That had been his war, forever hiding, awaiting the instruction to return his wings.

    So now, he flew his kite with defiance, his head aloft, looking down.

  3. Kites

    You go down to the ocean one day, it’s a brisk day, lots of people out, a bit of wind, refreshing, breezy enough to ruffle the occasional poorly affixed toupee maybe, or lift a skirt like in that old Marilyn photo.

    So you’re there, taking in a blustery Sunday, people-watching mostly, people just walking like they always have, others resting their butts on log benches, a little too pooped to amble, others taking a stroll out on the pier, where kids and others, older maybe, or maybe not, tossing their lines in the sea, hoping to catch something.

    Just a lazy sort of weekend day.

    There’s always a couple though who seem…fidgety, I guess you might say. They don’t look comfortable relaxing. It’s the way they look at the kite flyers. Scornfully. You get to thinking that they’re thinking, “what a waste of time.“ You can often spot those pinch-faced people, and maybe even think, or wonder, is that me?

    Maybe they were kids who were told “to beat it,” “to scram,” to go fly a kite,” and forever thought that that is where the useless lonely people go, what they do, let the wind pick up a piece of paper tied to a string and watch it flopping around in the sky until it comes crashing down to the earth, to the sand, crashing down and busting to bits.

    You go down to the ocean one day and you see all sorts of things.

    Leastways, I do.

  4. ‘Fly in Freedom’
    ‘The many storms that we dealt with, we still overcame. The light at the end of the tunnel gave each person hope. Each life has its freedom. We fly high. The beauty of each color stands for the freedom of society and humanity of unity. Nothing can stop us. No cloudy sky, no storm. We rise and we always fly above it all into freedom. Be free in happiness and gratitude and faith. We’re the kites of the world, flying with freedom. Inspiring and encouraging, in making the world a better place. The movement will always be intense within the pulling of the string but in the end, there’s always the beauty of happiness.’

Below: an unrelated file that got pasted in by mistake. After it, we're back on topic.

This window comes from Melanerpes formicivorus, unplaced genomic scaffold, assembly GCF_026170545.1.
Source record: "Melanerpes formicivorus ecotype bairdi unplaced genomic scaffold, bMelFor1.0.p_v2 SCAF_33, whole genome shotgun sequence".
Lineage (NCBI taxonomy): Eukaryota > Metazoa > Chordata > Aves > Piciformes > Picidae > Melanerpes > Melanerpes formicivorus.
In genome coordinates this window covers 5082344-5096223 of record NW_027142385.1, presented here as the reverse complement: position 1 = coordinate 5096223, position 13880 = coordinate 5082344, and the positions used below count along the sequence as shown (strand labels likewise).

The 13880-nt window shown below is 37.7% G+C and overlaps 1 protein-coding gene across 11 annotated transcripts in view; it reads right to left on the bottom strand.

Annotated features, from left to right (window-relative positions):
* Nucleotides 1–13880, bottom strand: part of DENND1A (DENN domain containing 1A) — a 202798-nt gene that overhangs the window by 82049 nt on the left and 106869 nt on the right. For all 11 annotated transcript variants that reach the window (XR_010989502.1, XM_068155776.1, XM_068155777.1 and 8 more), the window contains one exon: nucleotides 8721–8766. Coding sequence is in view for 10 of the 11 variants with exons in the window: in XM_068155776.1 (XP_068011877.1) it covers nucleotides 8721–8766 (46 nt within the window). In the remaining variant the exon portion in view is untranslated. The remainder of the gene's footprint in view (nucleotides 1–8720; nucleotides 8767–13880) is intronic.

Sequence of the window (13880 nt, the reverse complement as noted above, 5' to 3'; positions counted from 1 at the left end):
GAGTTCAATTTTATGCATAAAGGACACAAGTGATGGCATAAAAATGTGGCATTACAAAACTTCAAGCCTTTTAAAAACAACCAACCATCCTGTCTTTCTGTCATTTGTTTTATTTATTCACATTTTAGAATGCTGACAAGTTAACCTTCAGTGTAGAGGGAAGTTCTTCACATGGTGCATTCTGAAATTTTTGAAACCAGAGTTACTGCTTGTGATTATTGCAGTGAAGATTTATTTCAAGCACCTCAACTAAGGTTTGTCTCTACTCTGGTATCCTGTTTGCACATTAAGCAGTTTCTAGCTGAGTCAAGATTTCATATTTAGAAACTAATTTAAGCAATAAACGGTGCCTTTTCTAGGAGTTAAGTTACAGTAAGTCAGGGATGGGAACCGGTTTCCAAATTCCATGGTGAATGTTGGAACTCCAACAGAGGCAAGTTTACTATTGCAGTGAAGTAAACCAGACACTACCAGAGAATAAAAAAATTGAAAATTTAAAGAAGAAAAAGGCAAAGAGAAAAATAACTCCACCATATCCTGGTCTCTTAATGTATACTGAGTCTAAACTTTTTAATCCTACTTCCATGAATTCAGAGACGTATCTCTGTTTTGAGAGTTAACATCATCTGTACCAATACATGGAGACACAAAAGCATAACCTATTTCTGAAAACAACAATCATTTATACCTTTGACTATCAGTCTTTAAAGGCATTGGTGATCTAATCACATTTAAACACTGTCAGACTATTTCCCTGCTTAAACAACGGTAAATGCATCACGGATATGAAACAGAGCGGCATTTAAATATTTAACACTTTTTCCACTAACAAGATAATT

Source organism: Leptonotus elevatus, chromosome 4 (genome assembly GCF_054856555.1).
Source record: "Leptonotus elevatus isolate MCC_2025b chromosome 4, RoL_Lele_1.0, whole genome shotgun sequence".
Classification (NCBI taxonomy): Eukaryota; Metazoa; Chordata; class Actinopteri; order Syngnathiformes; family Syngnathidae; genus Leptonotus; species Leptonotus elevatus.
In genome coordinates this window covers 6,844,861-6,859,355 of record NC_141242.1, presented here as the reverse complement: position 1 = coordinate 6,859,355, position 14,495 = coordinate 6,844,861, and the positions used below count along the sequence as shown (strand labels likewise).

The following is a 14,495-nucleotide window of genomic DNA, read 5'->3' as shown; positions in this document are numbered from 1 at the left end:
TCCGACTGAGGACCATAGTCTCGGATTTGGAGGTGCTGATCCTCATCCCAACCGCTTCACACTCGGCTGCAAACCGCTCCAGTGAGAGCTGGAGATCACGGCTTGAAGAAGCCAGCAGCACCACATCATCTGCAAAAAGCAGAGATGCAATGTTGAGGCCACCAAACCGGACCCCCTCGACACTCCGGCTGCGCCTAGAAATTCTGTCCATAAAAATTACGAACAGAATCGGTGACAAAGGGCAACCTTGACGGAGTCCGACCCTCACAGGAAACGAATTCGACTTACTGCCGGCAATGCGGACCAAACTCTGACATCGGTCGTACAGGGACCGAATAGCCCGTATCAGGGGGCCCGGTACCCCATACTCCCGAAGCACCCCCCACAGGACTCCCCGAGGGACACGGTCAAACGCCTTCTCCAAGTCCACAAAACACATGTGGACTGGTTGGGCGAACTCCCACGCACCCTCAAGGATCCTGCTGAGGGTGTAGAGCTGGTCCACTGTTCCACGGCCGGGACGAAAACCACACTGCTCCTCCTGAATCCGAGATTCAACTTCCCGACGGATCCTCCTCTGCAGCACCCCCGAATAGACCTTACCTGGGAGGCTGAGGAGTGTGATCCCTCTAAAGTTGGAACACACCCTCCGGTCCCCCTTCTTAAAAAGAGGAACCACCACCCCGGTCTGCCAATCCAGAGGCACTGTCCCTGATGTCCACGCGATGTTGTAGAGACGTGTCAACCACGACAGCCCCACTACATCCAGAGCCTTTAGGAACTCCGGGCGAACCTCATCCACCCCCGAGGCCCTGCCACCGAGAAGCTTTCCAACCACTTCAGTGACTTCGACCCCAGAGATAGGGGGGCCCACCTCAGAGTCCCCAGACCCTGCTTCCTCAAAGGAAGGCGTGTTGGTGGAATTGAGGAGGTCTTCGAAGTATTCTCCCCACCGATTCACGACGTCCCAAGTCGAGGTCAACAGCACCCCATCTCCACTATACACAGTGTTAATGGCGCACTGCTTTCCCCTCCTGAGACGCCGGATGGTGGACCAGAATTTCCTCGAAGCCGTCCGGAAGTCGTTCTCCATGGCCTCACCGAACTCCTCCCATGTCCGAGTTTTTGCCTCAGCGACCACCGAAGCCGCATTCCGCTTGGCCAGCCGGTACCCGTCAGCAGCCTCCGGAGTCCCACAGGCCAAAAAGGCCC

5. Fortunate Fortune Cookies

    “Daddy, how did you meet Mommy?”

    “Carter, that’s a strange question. Okay, I blame it on a fortune cookie at a Chinese restaurant.”

    “Daaad, she wouldn’t have fit in a fortune cookie. So, was she the waitress?”

    “Don’t let her hear you say that. No, the fortune cookie said something like, ‘Let your life soar to new heights.’”

    “You can remember that?”

    “Why wouldn’t I? Had I not gone to the restaurant and got that fortune cookie, you might not be standing beside me.”


    “Okay, here’s the detail. When I got home, the television was advertising a kite fair for a local charity. Since the cookie mentioned soaring, I thought that might be what it was talking about.”

    “This is cool, Dad.”

    “Well, I bought what I needed at the site and soon I was with hundreds of other people. I think when I was growing up, my dad took me kite flying once.”

    “So, what happened?”

    “Well, I had this monster of a white kite, and it was hard to see in the sky and it got knotted up with someone else’s kite. That would be your mother’s.

    She wasn’t any too happy about it, but when I offered to pay for her kite, she looked at me and just smiled and said it wasn’t necessary.”

    “Had she flown a kite before?”

    “She never had. She got a fortune cookie that said what mine did.”

    “NO WAY, Dad!”

    “Fortunate, huh?”

  6. “Well, whaddaya think,” murmured Paul, as he lurched onto his elbows and glanced to his left, where his buddy, Martin, lay with his legs crossed and his hands clasped firmly behind his neck.
    The two men had been lying on their backs, watching early morning kite enthusiasts display their polyester wonders, many of the stunt variety.